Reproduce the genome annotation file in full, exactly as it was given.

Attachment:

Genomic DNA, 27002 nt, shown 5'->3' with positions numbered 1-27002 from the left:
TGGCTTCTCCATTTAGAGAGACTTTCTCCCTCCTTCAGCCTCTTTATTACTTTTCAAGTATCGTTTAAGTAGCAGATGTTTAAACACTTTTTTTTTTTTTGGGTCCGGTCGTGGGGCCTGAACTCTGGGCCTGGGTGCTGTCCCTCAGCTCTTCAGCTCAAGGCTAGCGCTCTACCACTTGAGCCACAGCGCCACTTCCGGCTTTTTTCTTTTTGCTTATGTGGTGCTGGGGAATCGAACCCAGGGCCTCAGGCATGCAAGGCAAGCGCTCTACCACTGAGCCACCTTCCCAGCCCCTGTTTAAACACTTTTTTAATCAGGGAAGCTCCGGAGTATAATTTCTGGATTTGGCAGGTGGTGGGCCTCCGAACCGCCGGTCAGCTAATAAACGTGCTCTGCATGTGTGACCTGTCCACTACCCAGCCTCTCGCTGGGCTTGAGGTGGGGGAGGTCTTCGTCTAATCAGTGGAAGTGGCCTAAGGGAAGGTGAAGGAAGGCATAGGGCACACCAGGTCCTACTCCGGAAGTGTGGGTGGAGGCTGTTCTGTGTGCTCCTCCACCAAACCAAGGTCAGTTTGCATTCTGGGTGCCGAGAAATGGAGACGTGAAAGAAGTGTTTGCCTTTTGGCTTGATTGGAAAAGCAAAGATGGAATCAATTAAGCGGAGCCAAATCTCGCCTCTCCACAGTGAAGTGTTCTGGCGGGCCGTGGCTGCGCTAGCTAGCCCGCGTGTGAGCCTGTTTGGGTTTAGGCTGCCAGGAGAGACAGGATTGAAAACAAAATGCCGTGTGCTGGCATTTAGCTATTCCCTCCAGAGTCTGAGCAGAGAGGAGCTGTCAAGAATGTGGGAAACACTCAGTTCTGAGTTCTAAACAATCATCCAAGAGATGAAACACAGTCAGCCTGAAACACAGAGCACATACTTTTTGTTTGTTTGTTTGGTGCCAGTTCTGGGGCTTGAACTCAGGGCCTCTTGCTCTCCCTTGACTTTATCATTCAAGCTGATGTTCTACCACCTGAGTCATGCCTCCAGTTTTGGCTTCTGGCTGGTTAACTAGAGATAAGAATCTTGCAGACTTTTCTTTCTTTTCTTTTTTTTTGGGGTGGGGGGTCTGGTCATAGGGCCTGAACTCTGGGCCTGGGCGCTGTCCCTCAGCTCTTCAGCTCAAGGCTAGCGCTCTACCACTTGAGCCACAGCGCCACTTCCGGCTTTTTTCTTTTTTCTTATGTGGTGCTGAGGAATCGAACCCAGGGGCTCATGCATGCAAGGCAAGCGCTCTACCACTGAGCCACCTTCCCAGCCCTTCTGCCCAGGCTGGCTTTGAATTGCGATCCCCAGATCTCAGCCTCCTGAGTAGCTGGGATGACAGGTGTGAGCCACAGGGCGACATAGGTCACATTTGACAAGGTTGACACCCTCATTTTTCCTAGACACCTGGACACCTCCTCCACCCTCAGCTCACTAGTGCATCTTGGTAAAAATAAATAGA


Genomic DNA, 27002 nt, shown 5'->3' with positions numbered 1-27002 from the left:
TGGCTTCTCCATTTAGAGAGACTTTCTCCCTCCTTCAGCCTCTTTATTACTTTTCAAGTATCGTTTAAGTAGCAGATGTTTAAACACTTTTTTTTTTTTTGGGTCCGGTCGTGGGGCCTGAACTCTGGGCCTGGGTGCTGTCCCTCAGCTCTTCAGCTCAAGGCTAGCGCTCTACCACTTGAGCCACAGCGCCACTTCCGGCTTTTTTCTTTTTGCTTATGTGGTGCTGGGGAATCGAACCCAGGGCCTCAGGCATGCAAGGCAAGCGCTCTACCACTGAGCCACCTTCCCAGCCCCTGTTTAAACACTTTTTTAATCAGGGAAGCTCCGGAGTATAATTTCTGGATTTGGCAGGTGGTGGGCCTCCGAACCGCCGGTCAGCTAATAAACGTGCTCTGCATGTGTGACCTGTCCACTACCCAGCCTCTCGCTGGGCTTGAGGTGGGGGAGGTCTTCGTCTAATCAGTGGAAGTGGCCTAAGGGAAGGTGAAGGAAGGCATAGGGCACACCAGGTCCTACTCCGGAAGTGTGGGTGGAGGCTGTTCTGTGTGCTCCTCCACCAAACCAAGGTCAGTTTGCATTCTGGGTGCCGAGAAATGGAGACGTGAAAGAAGTGTTTGCCTTTTGGCTTGATTGGAAAAGCAAAGATGGAATCAATTAAGCGGAGCCAAATCTCGCCTCTCCACAGTGAAGTGTTCTGGCGGGCCGTGGCTGCGCTAGCTAGCCCGCGTGTGAGCCTGTTTGGGTTTAGGCTGCCAGGAGAGACAGGATTGAAAACAAAATGCCGTGTGCTGGCATTTAGCTATTCCCTCCAGAGTCTGAGCAGAGAGGAGCTGTCAAGAATGTGGGAAACACTCAGTTCTGAGTTCTAAACAATCATCCAAGAGATGAAACACAGTCAGCCTGAAACACAGAGCACATACTTTTTGTTTGTTTGTTTGGTGCCAGTTCTGGGGCTTGAACTCAGGGCCTCTTGCTCTCCCTTGACTTTATCATTCAAGCTGATGTTCTACCACCTGAGTCATGCCTCCAGTTTTGGCTTCTGGCTGGTTAACTAGAGATAAGAATCTTGCAGACTTTTCTTTCTTTTCTTTTTTTTTGGGGTGGGGGGTCTGGTCATAGGGCCTGAACTCTGGGCCTGGGCGCTGTCCCTCAGCTCTTCAGCTCAAGGCTAGCGCTCTACCACTTGAGCCACAGCGCCACTTCCGGCTTTTTTCTTTTTTCTTATGTGGTGCTGAGGAATCGAACCCAGGGGCTCATGCATGCAAGGCAAGCGCTCTACCACTGAGCCACCTTCCCAGCCCTTCTGCCCAGGCTGGCTTTGAATTGCGATCCCCAGATCTCAGCCTCCTGAGTAGCTGGGATGACAGGTGTGAGCCACAGGGCGACATAGGTCACATTTGACAAGGTTGACACCCTCATTTTTCCTAGACACCTGGACACCTCCTCCACCCTCAGCTCACTAGTGCATCTTGGTAAAAATAAATAGA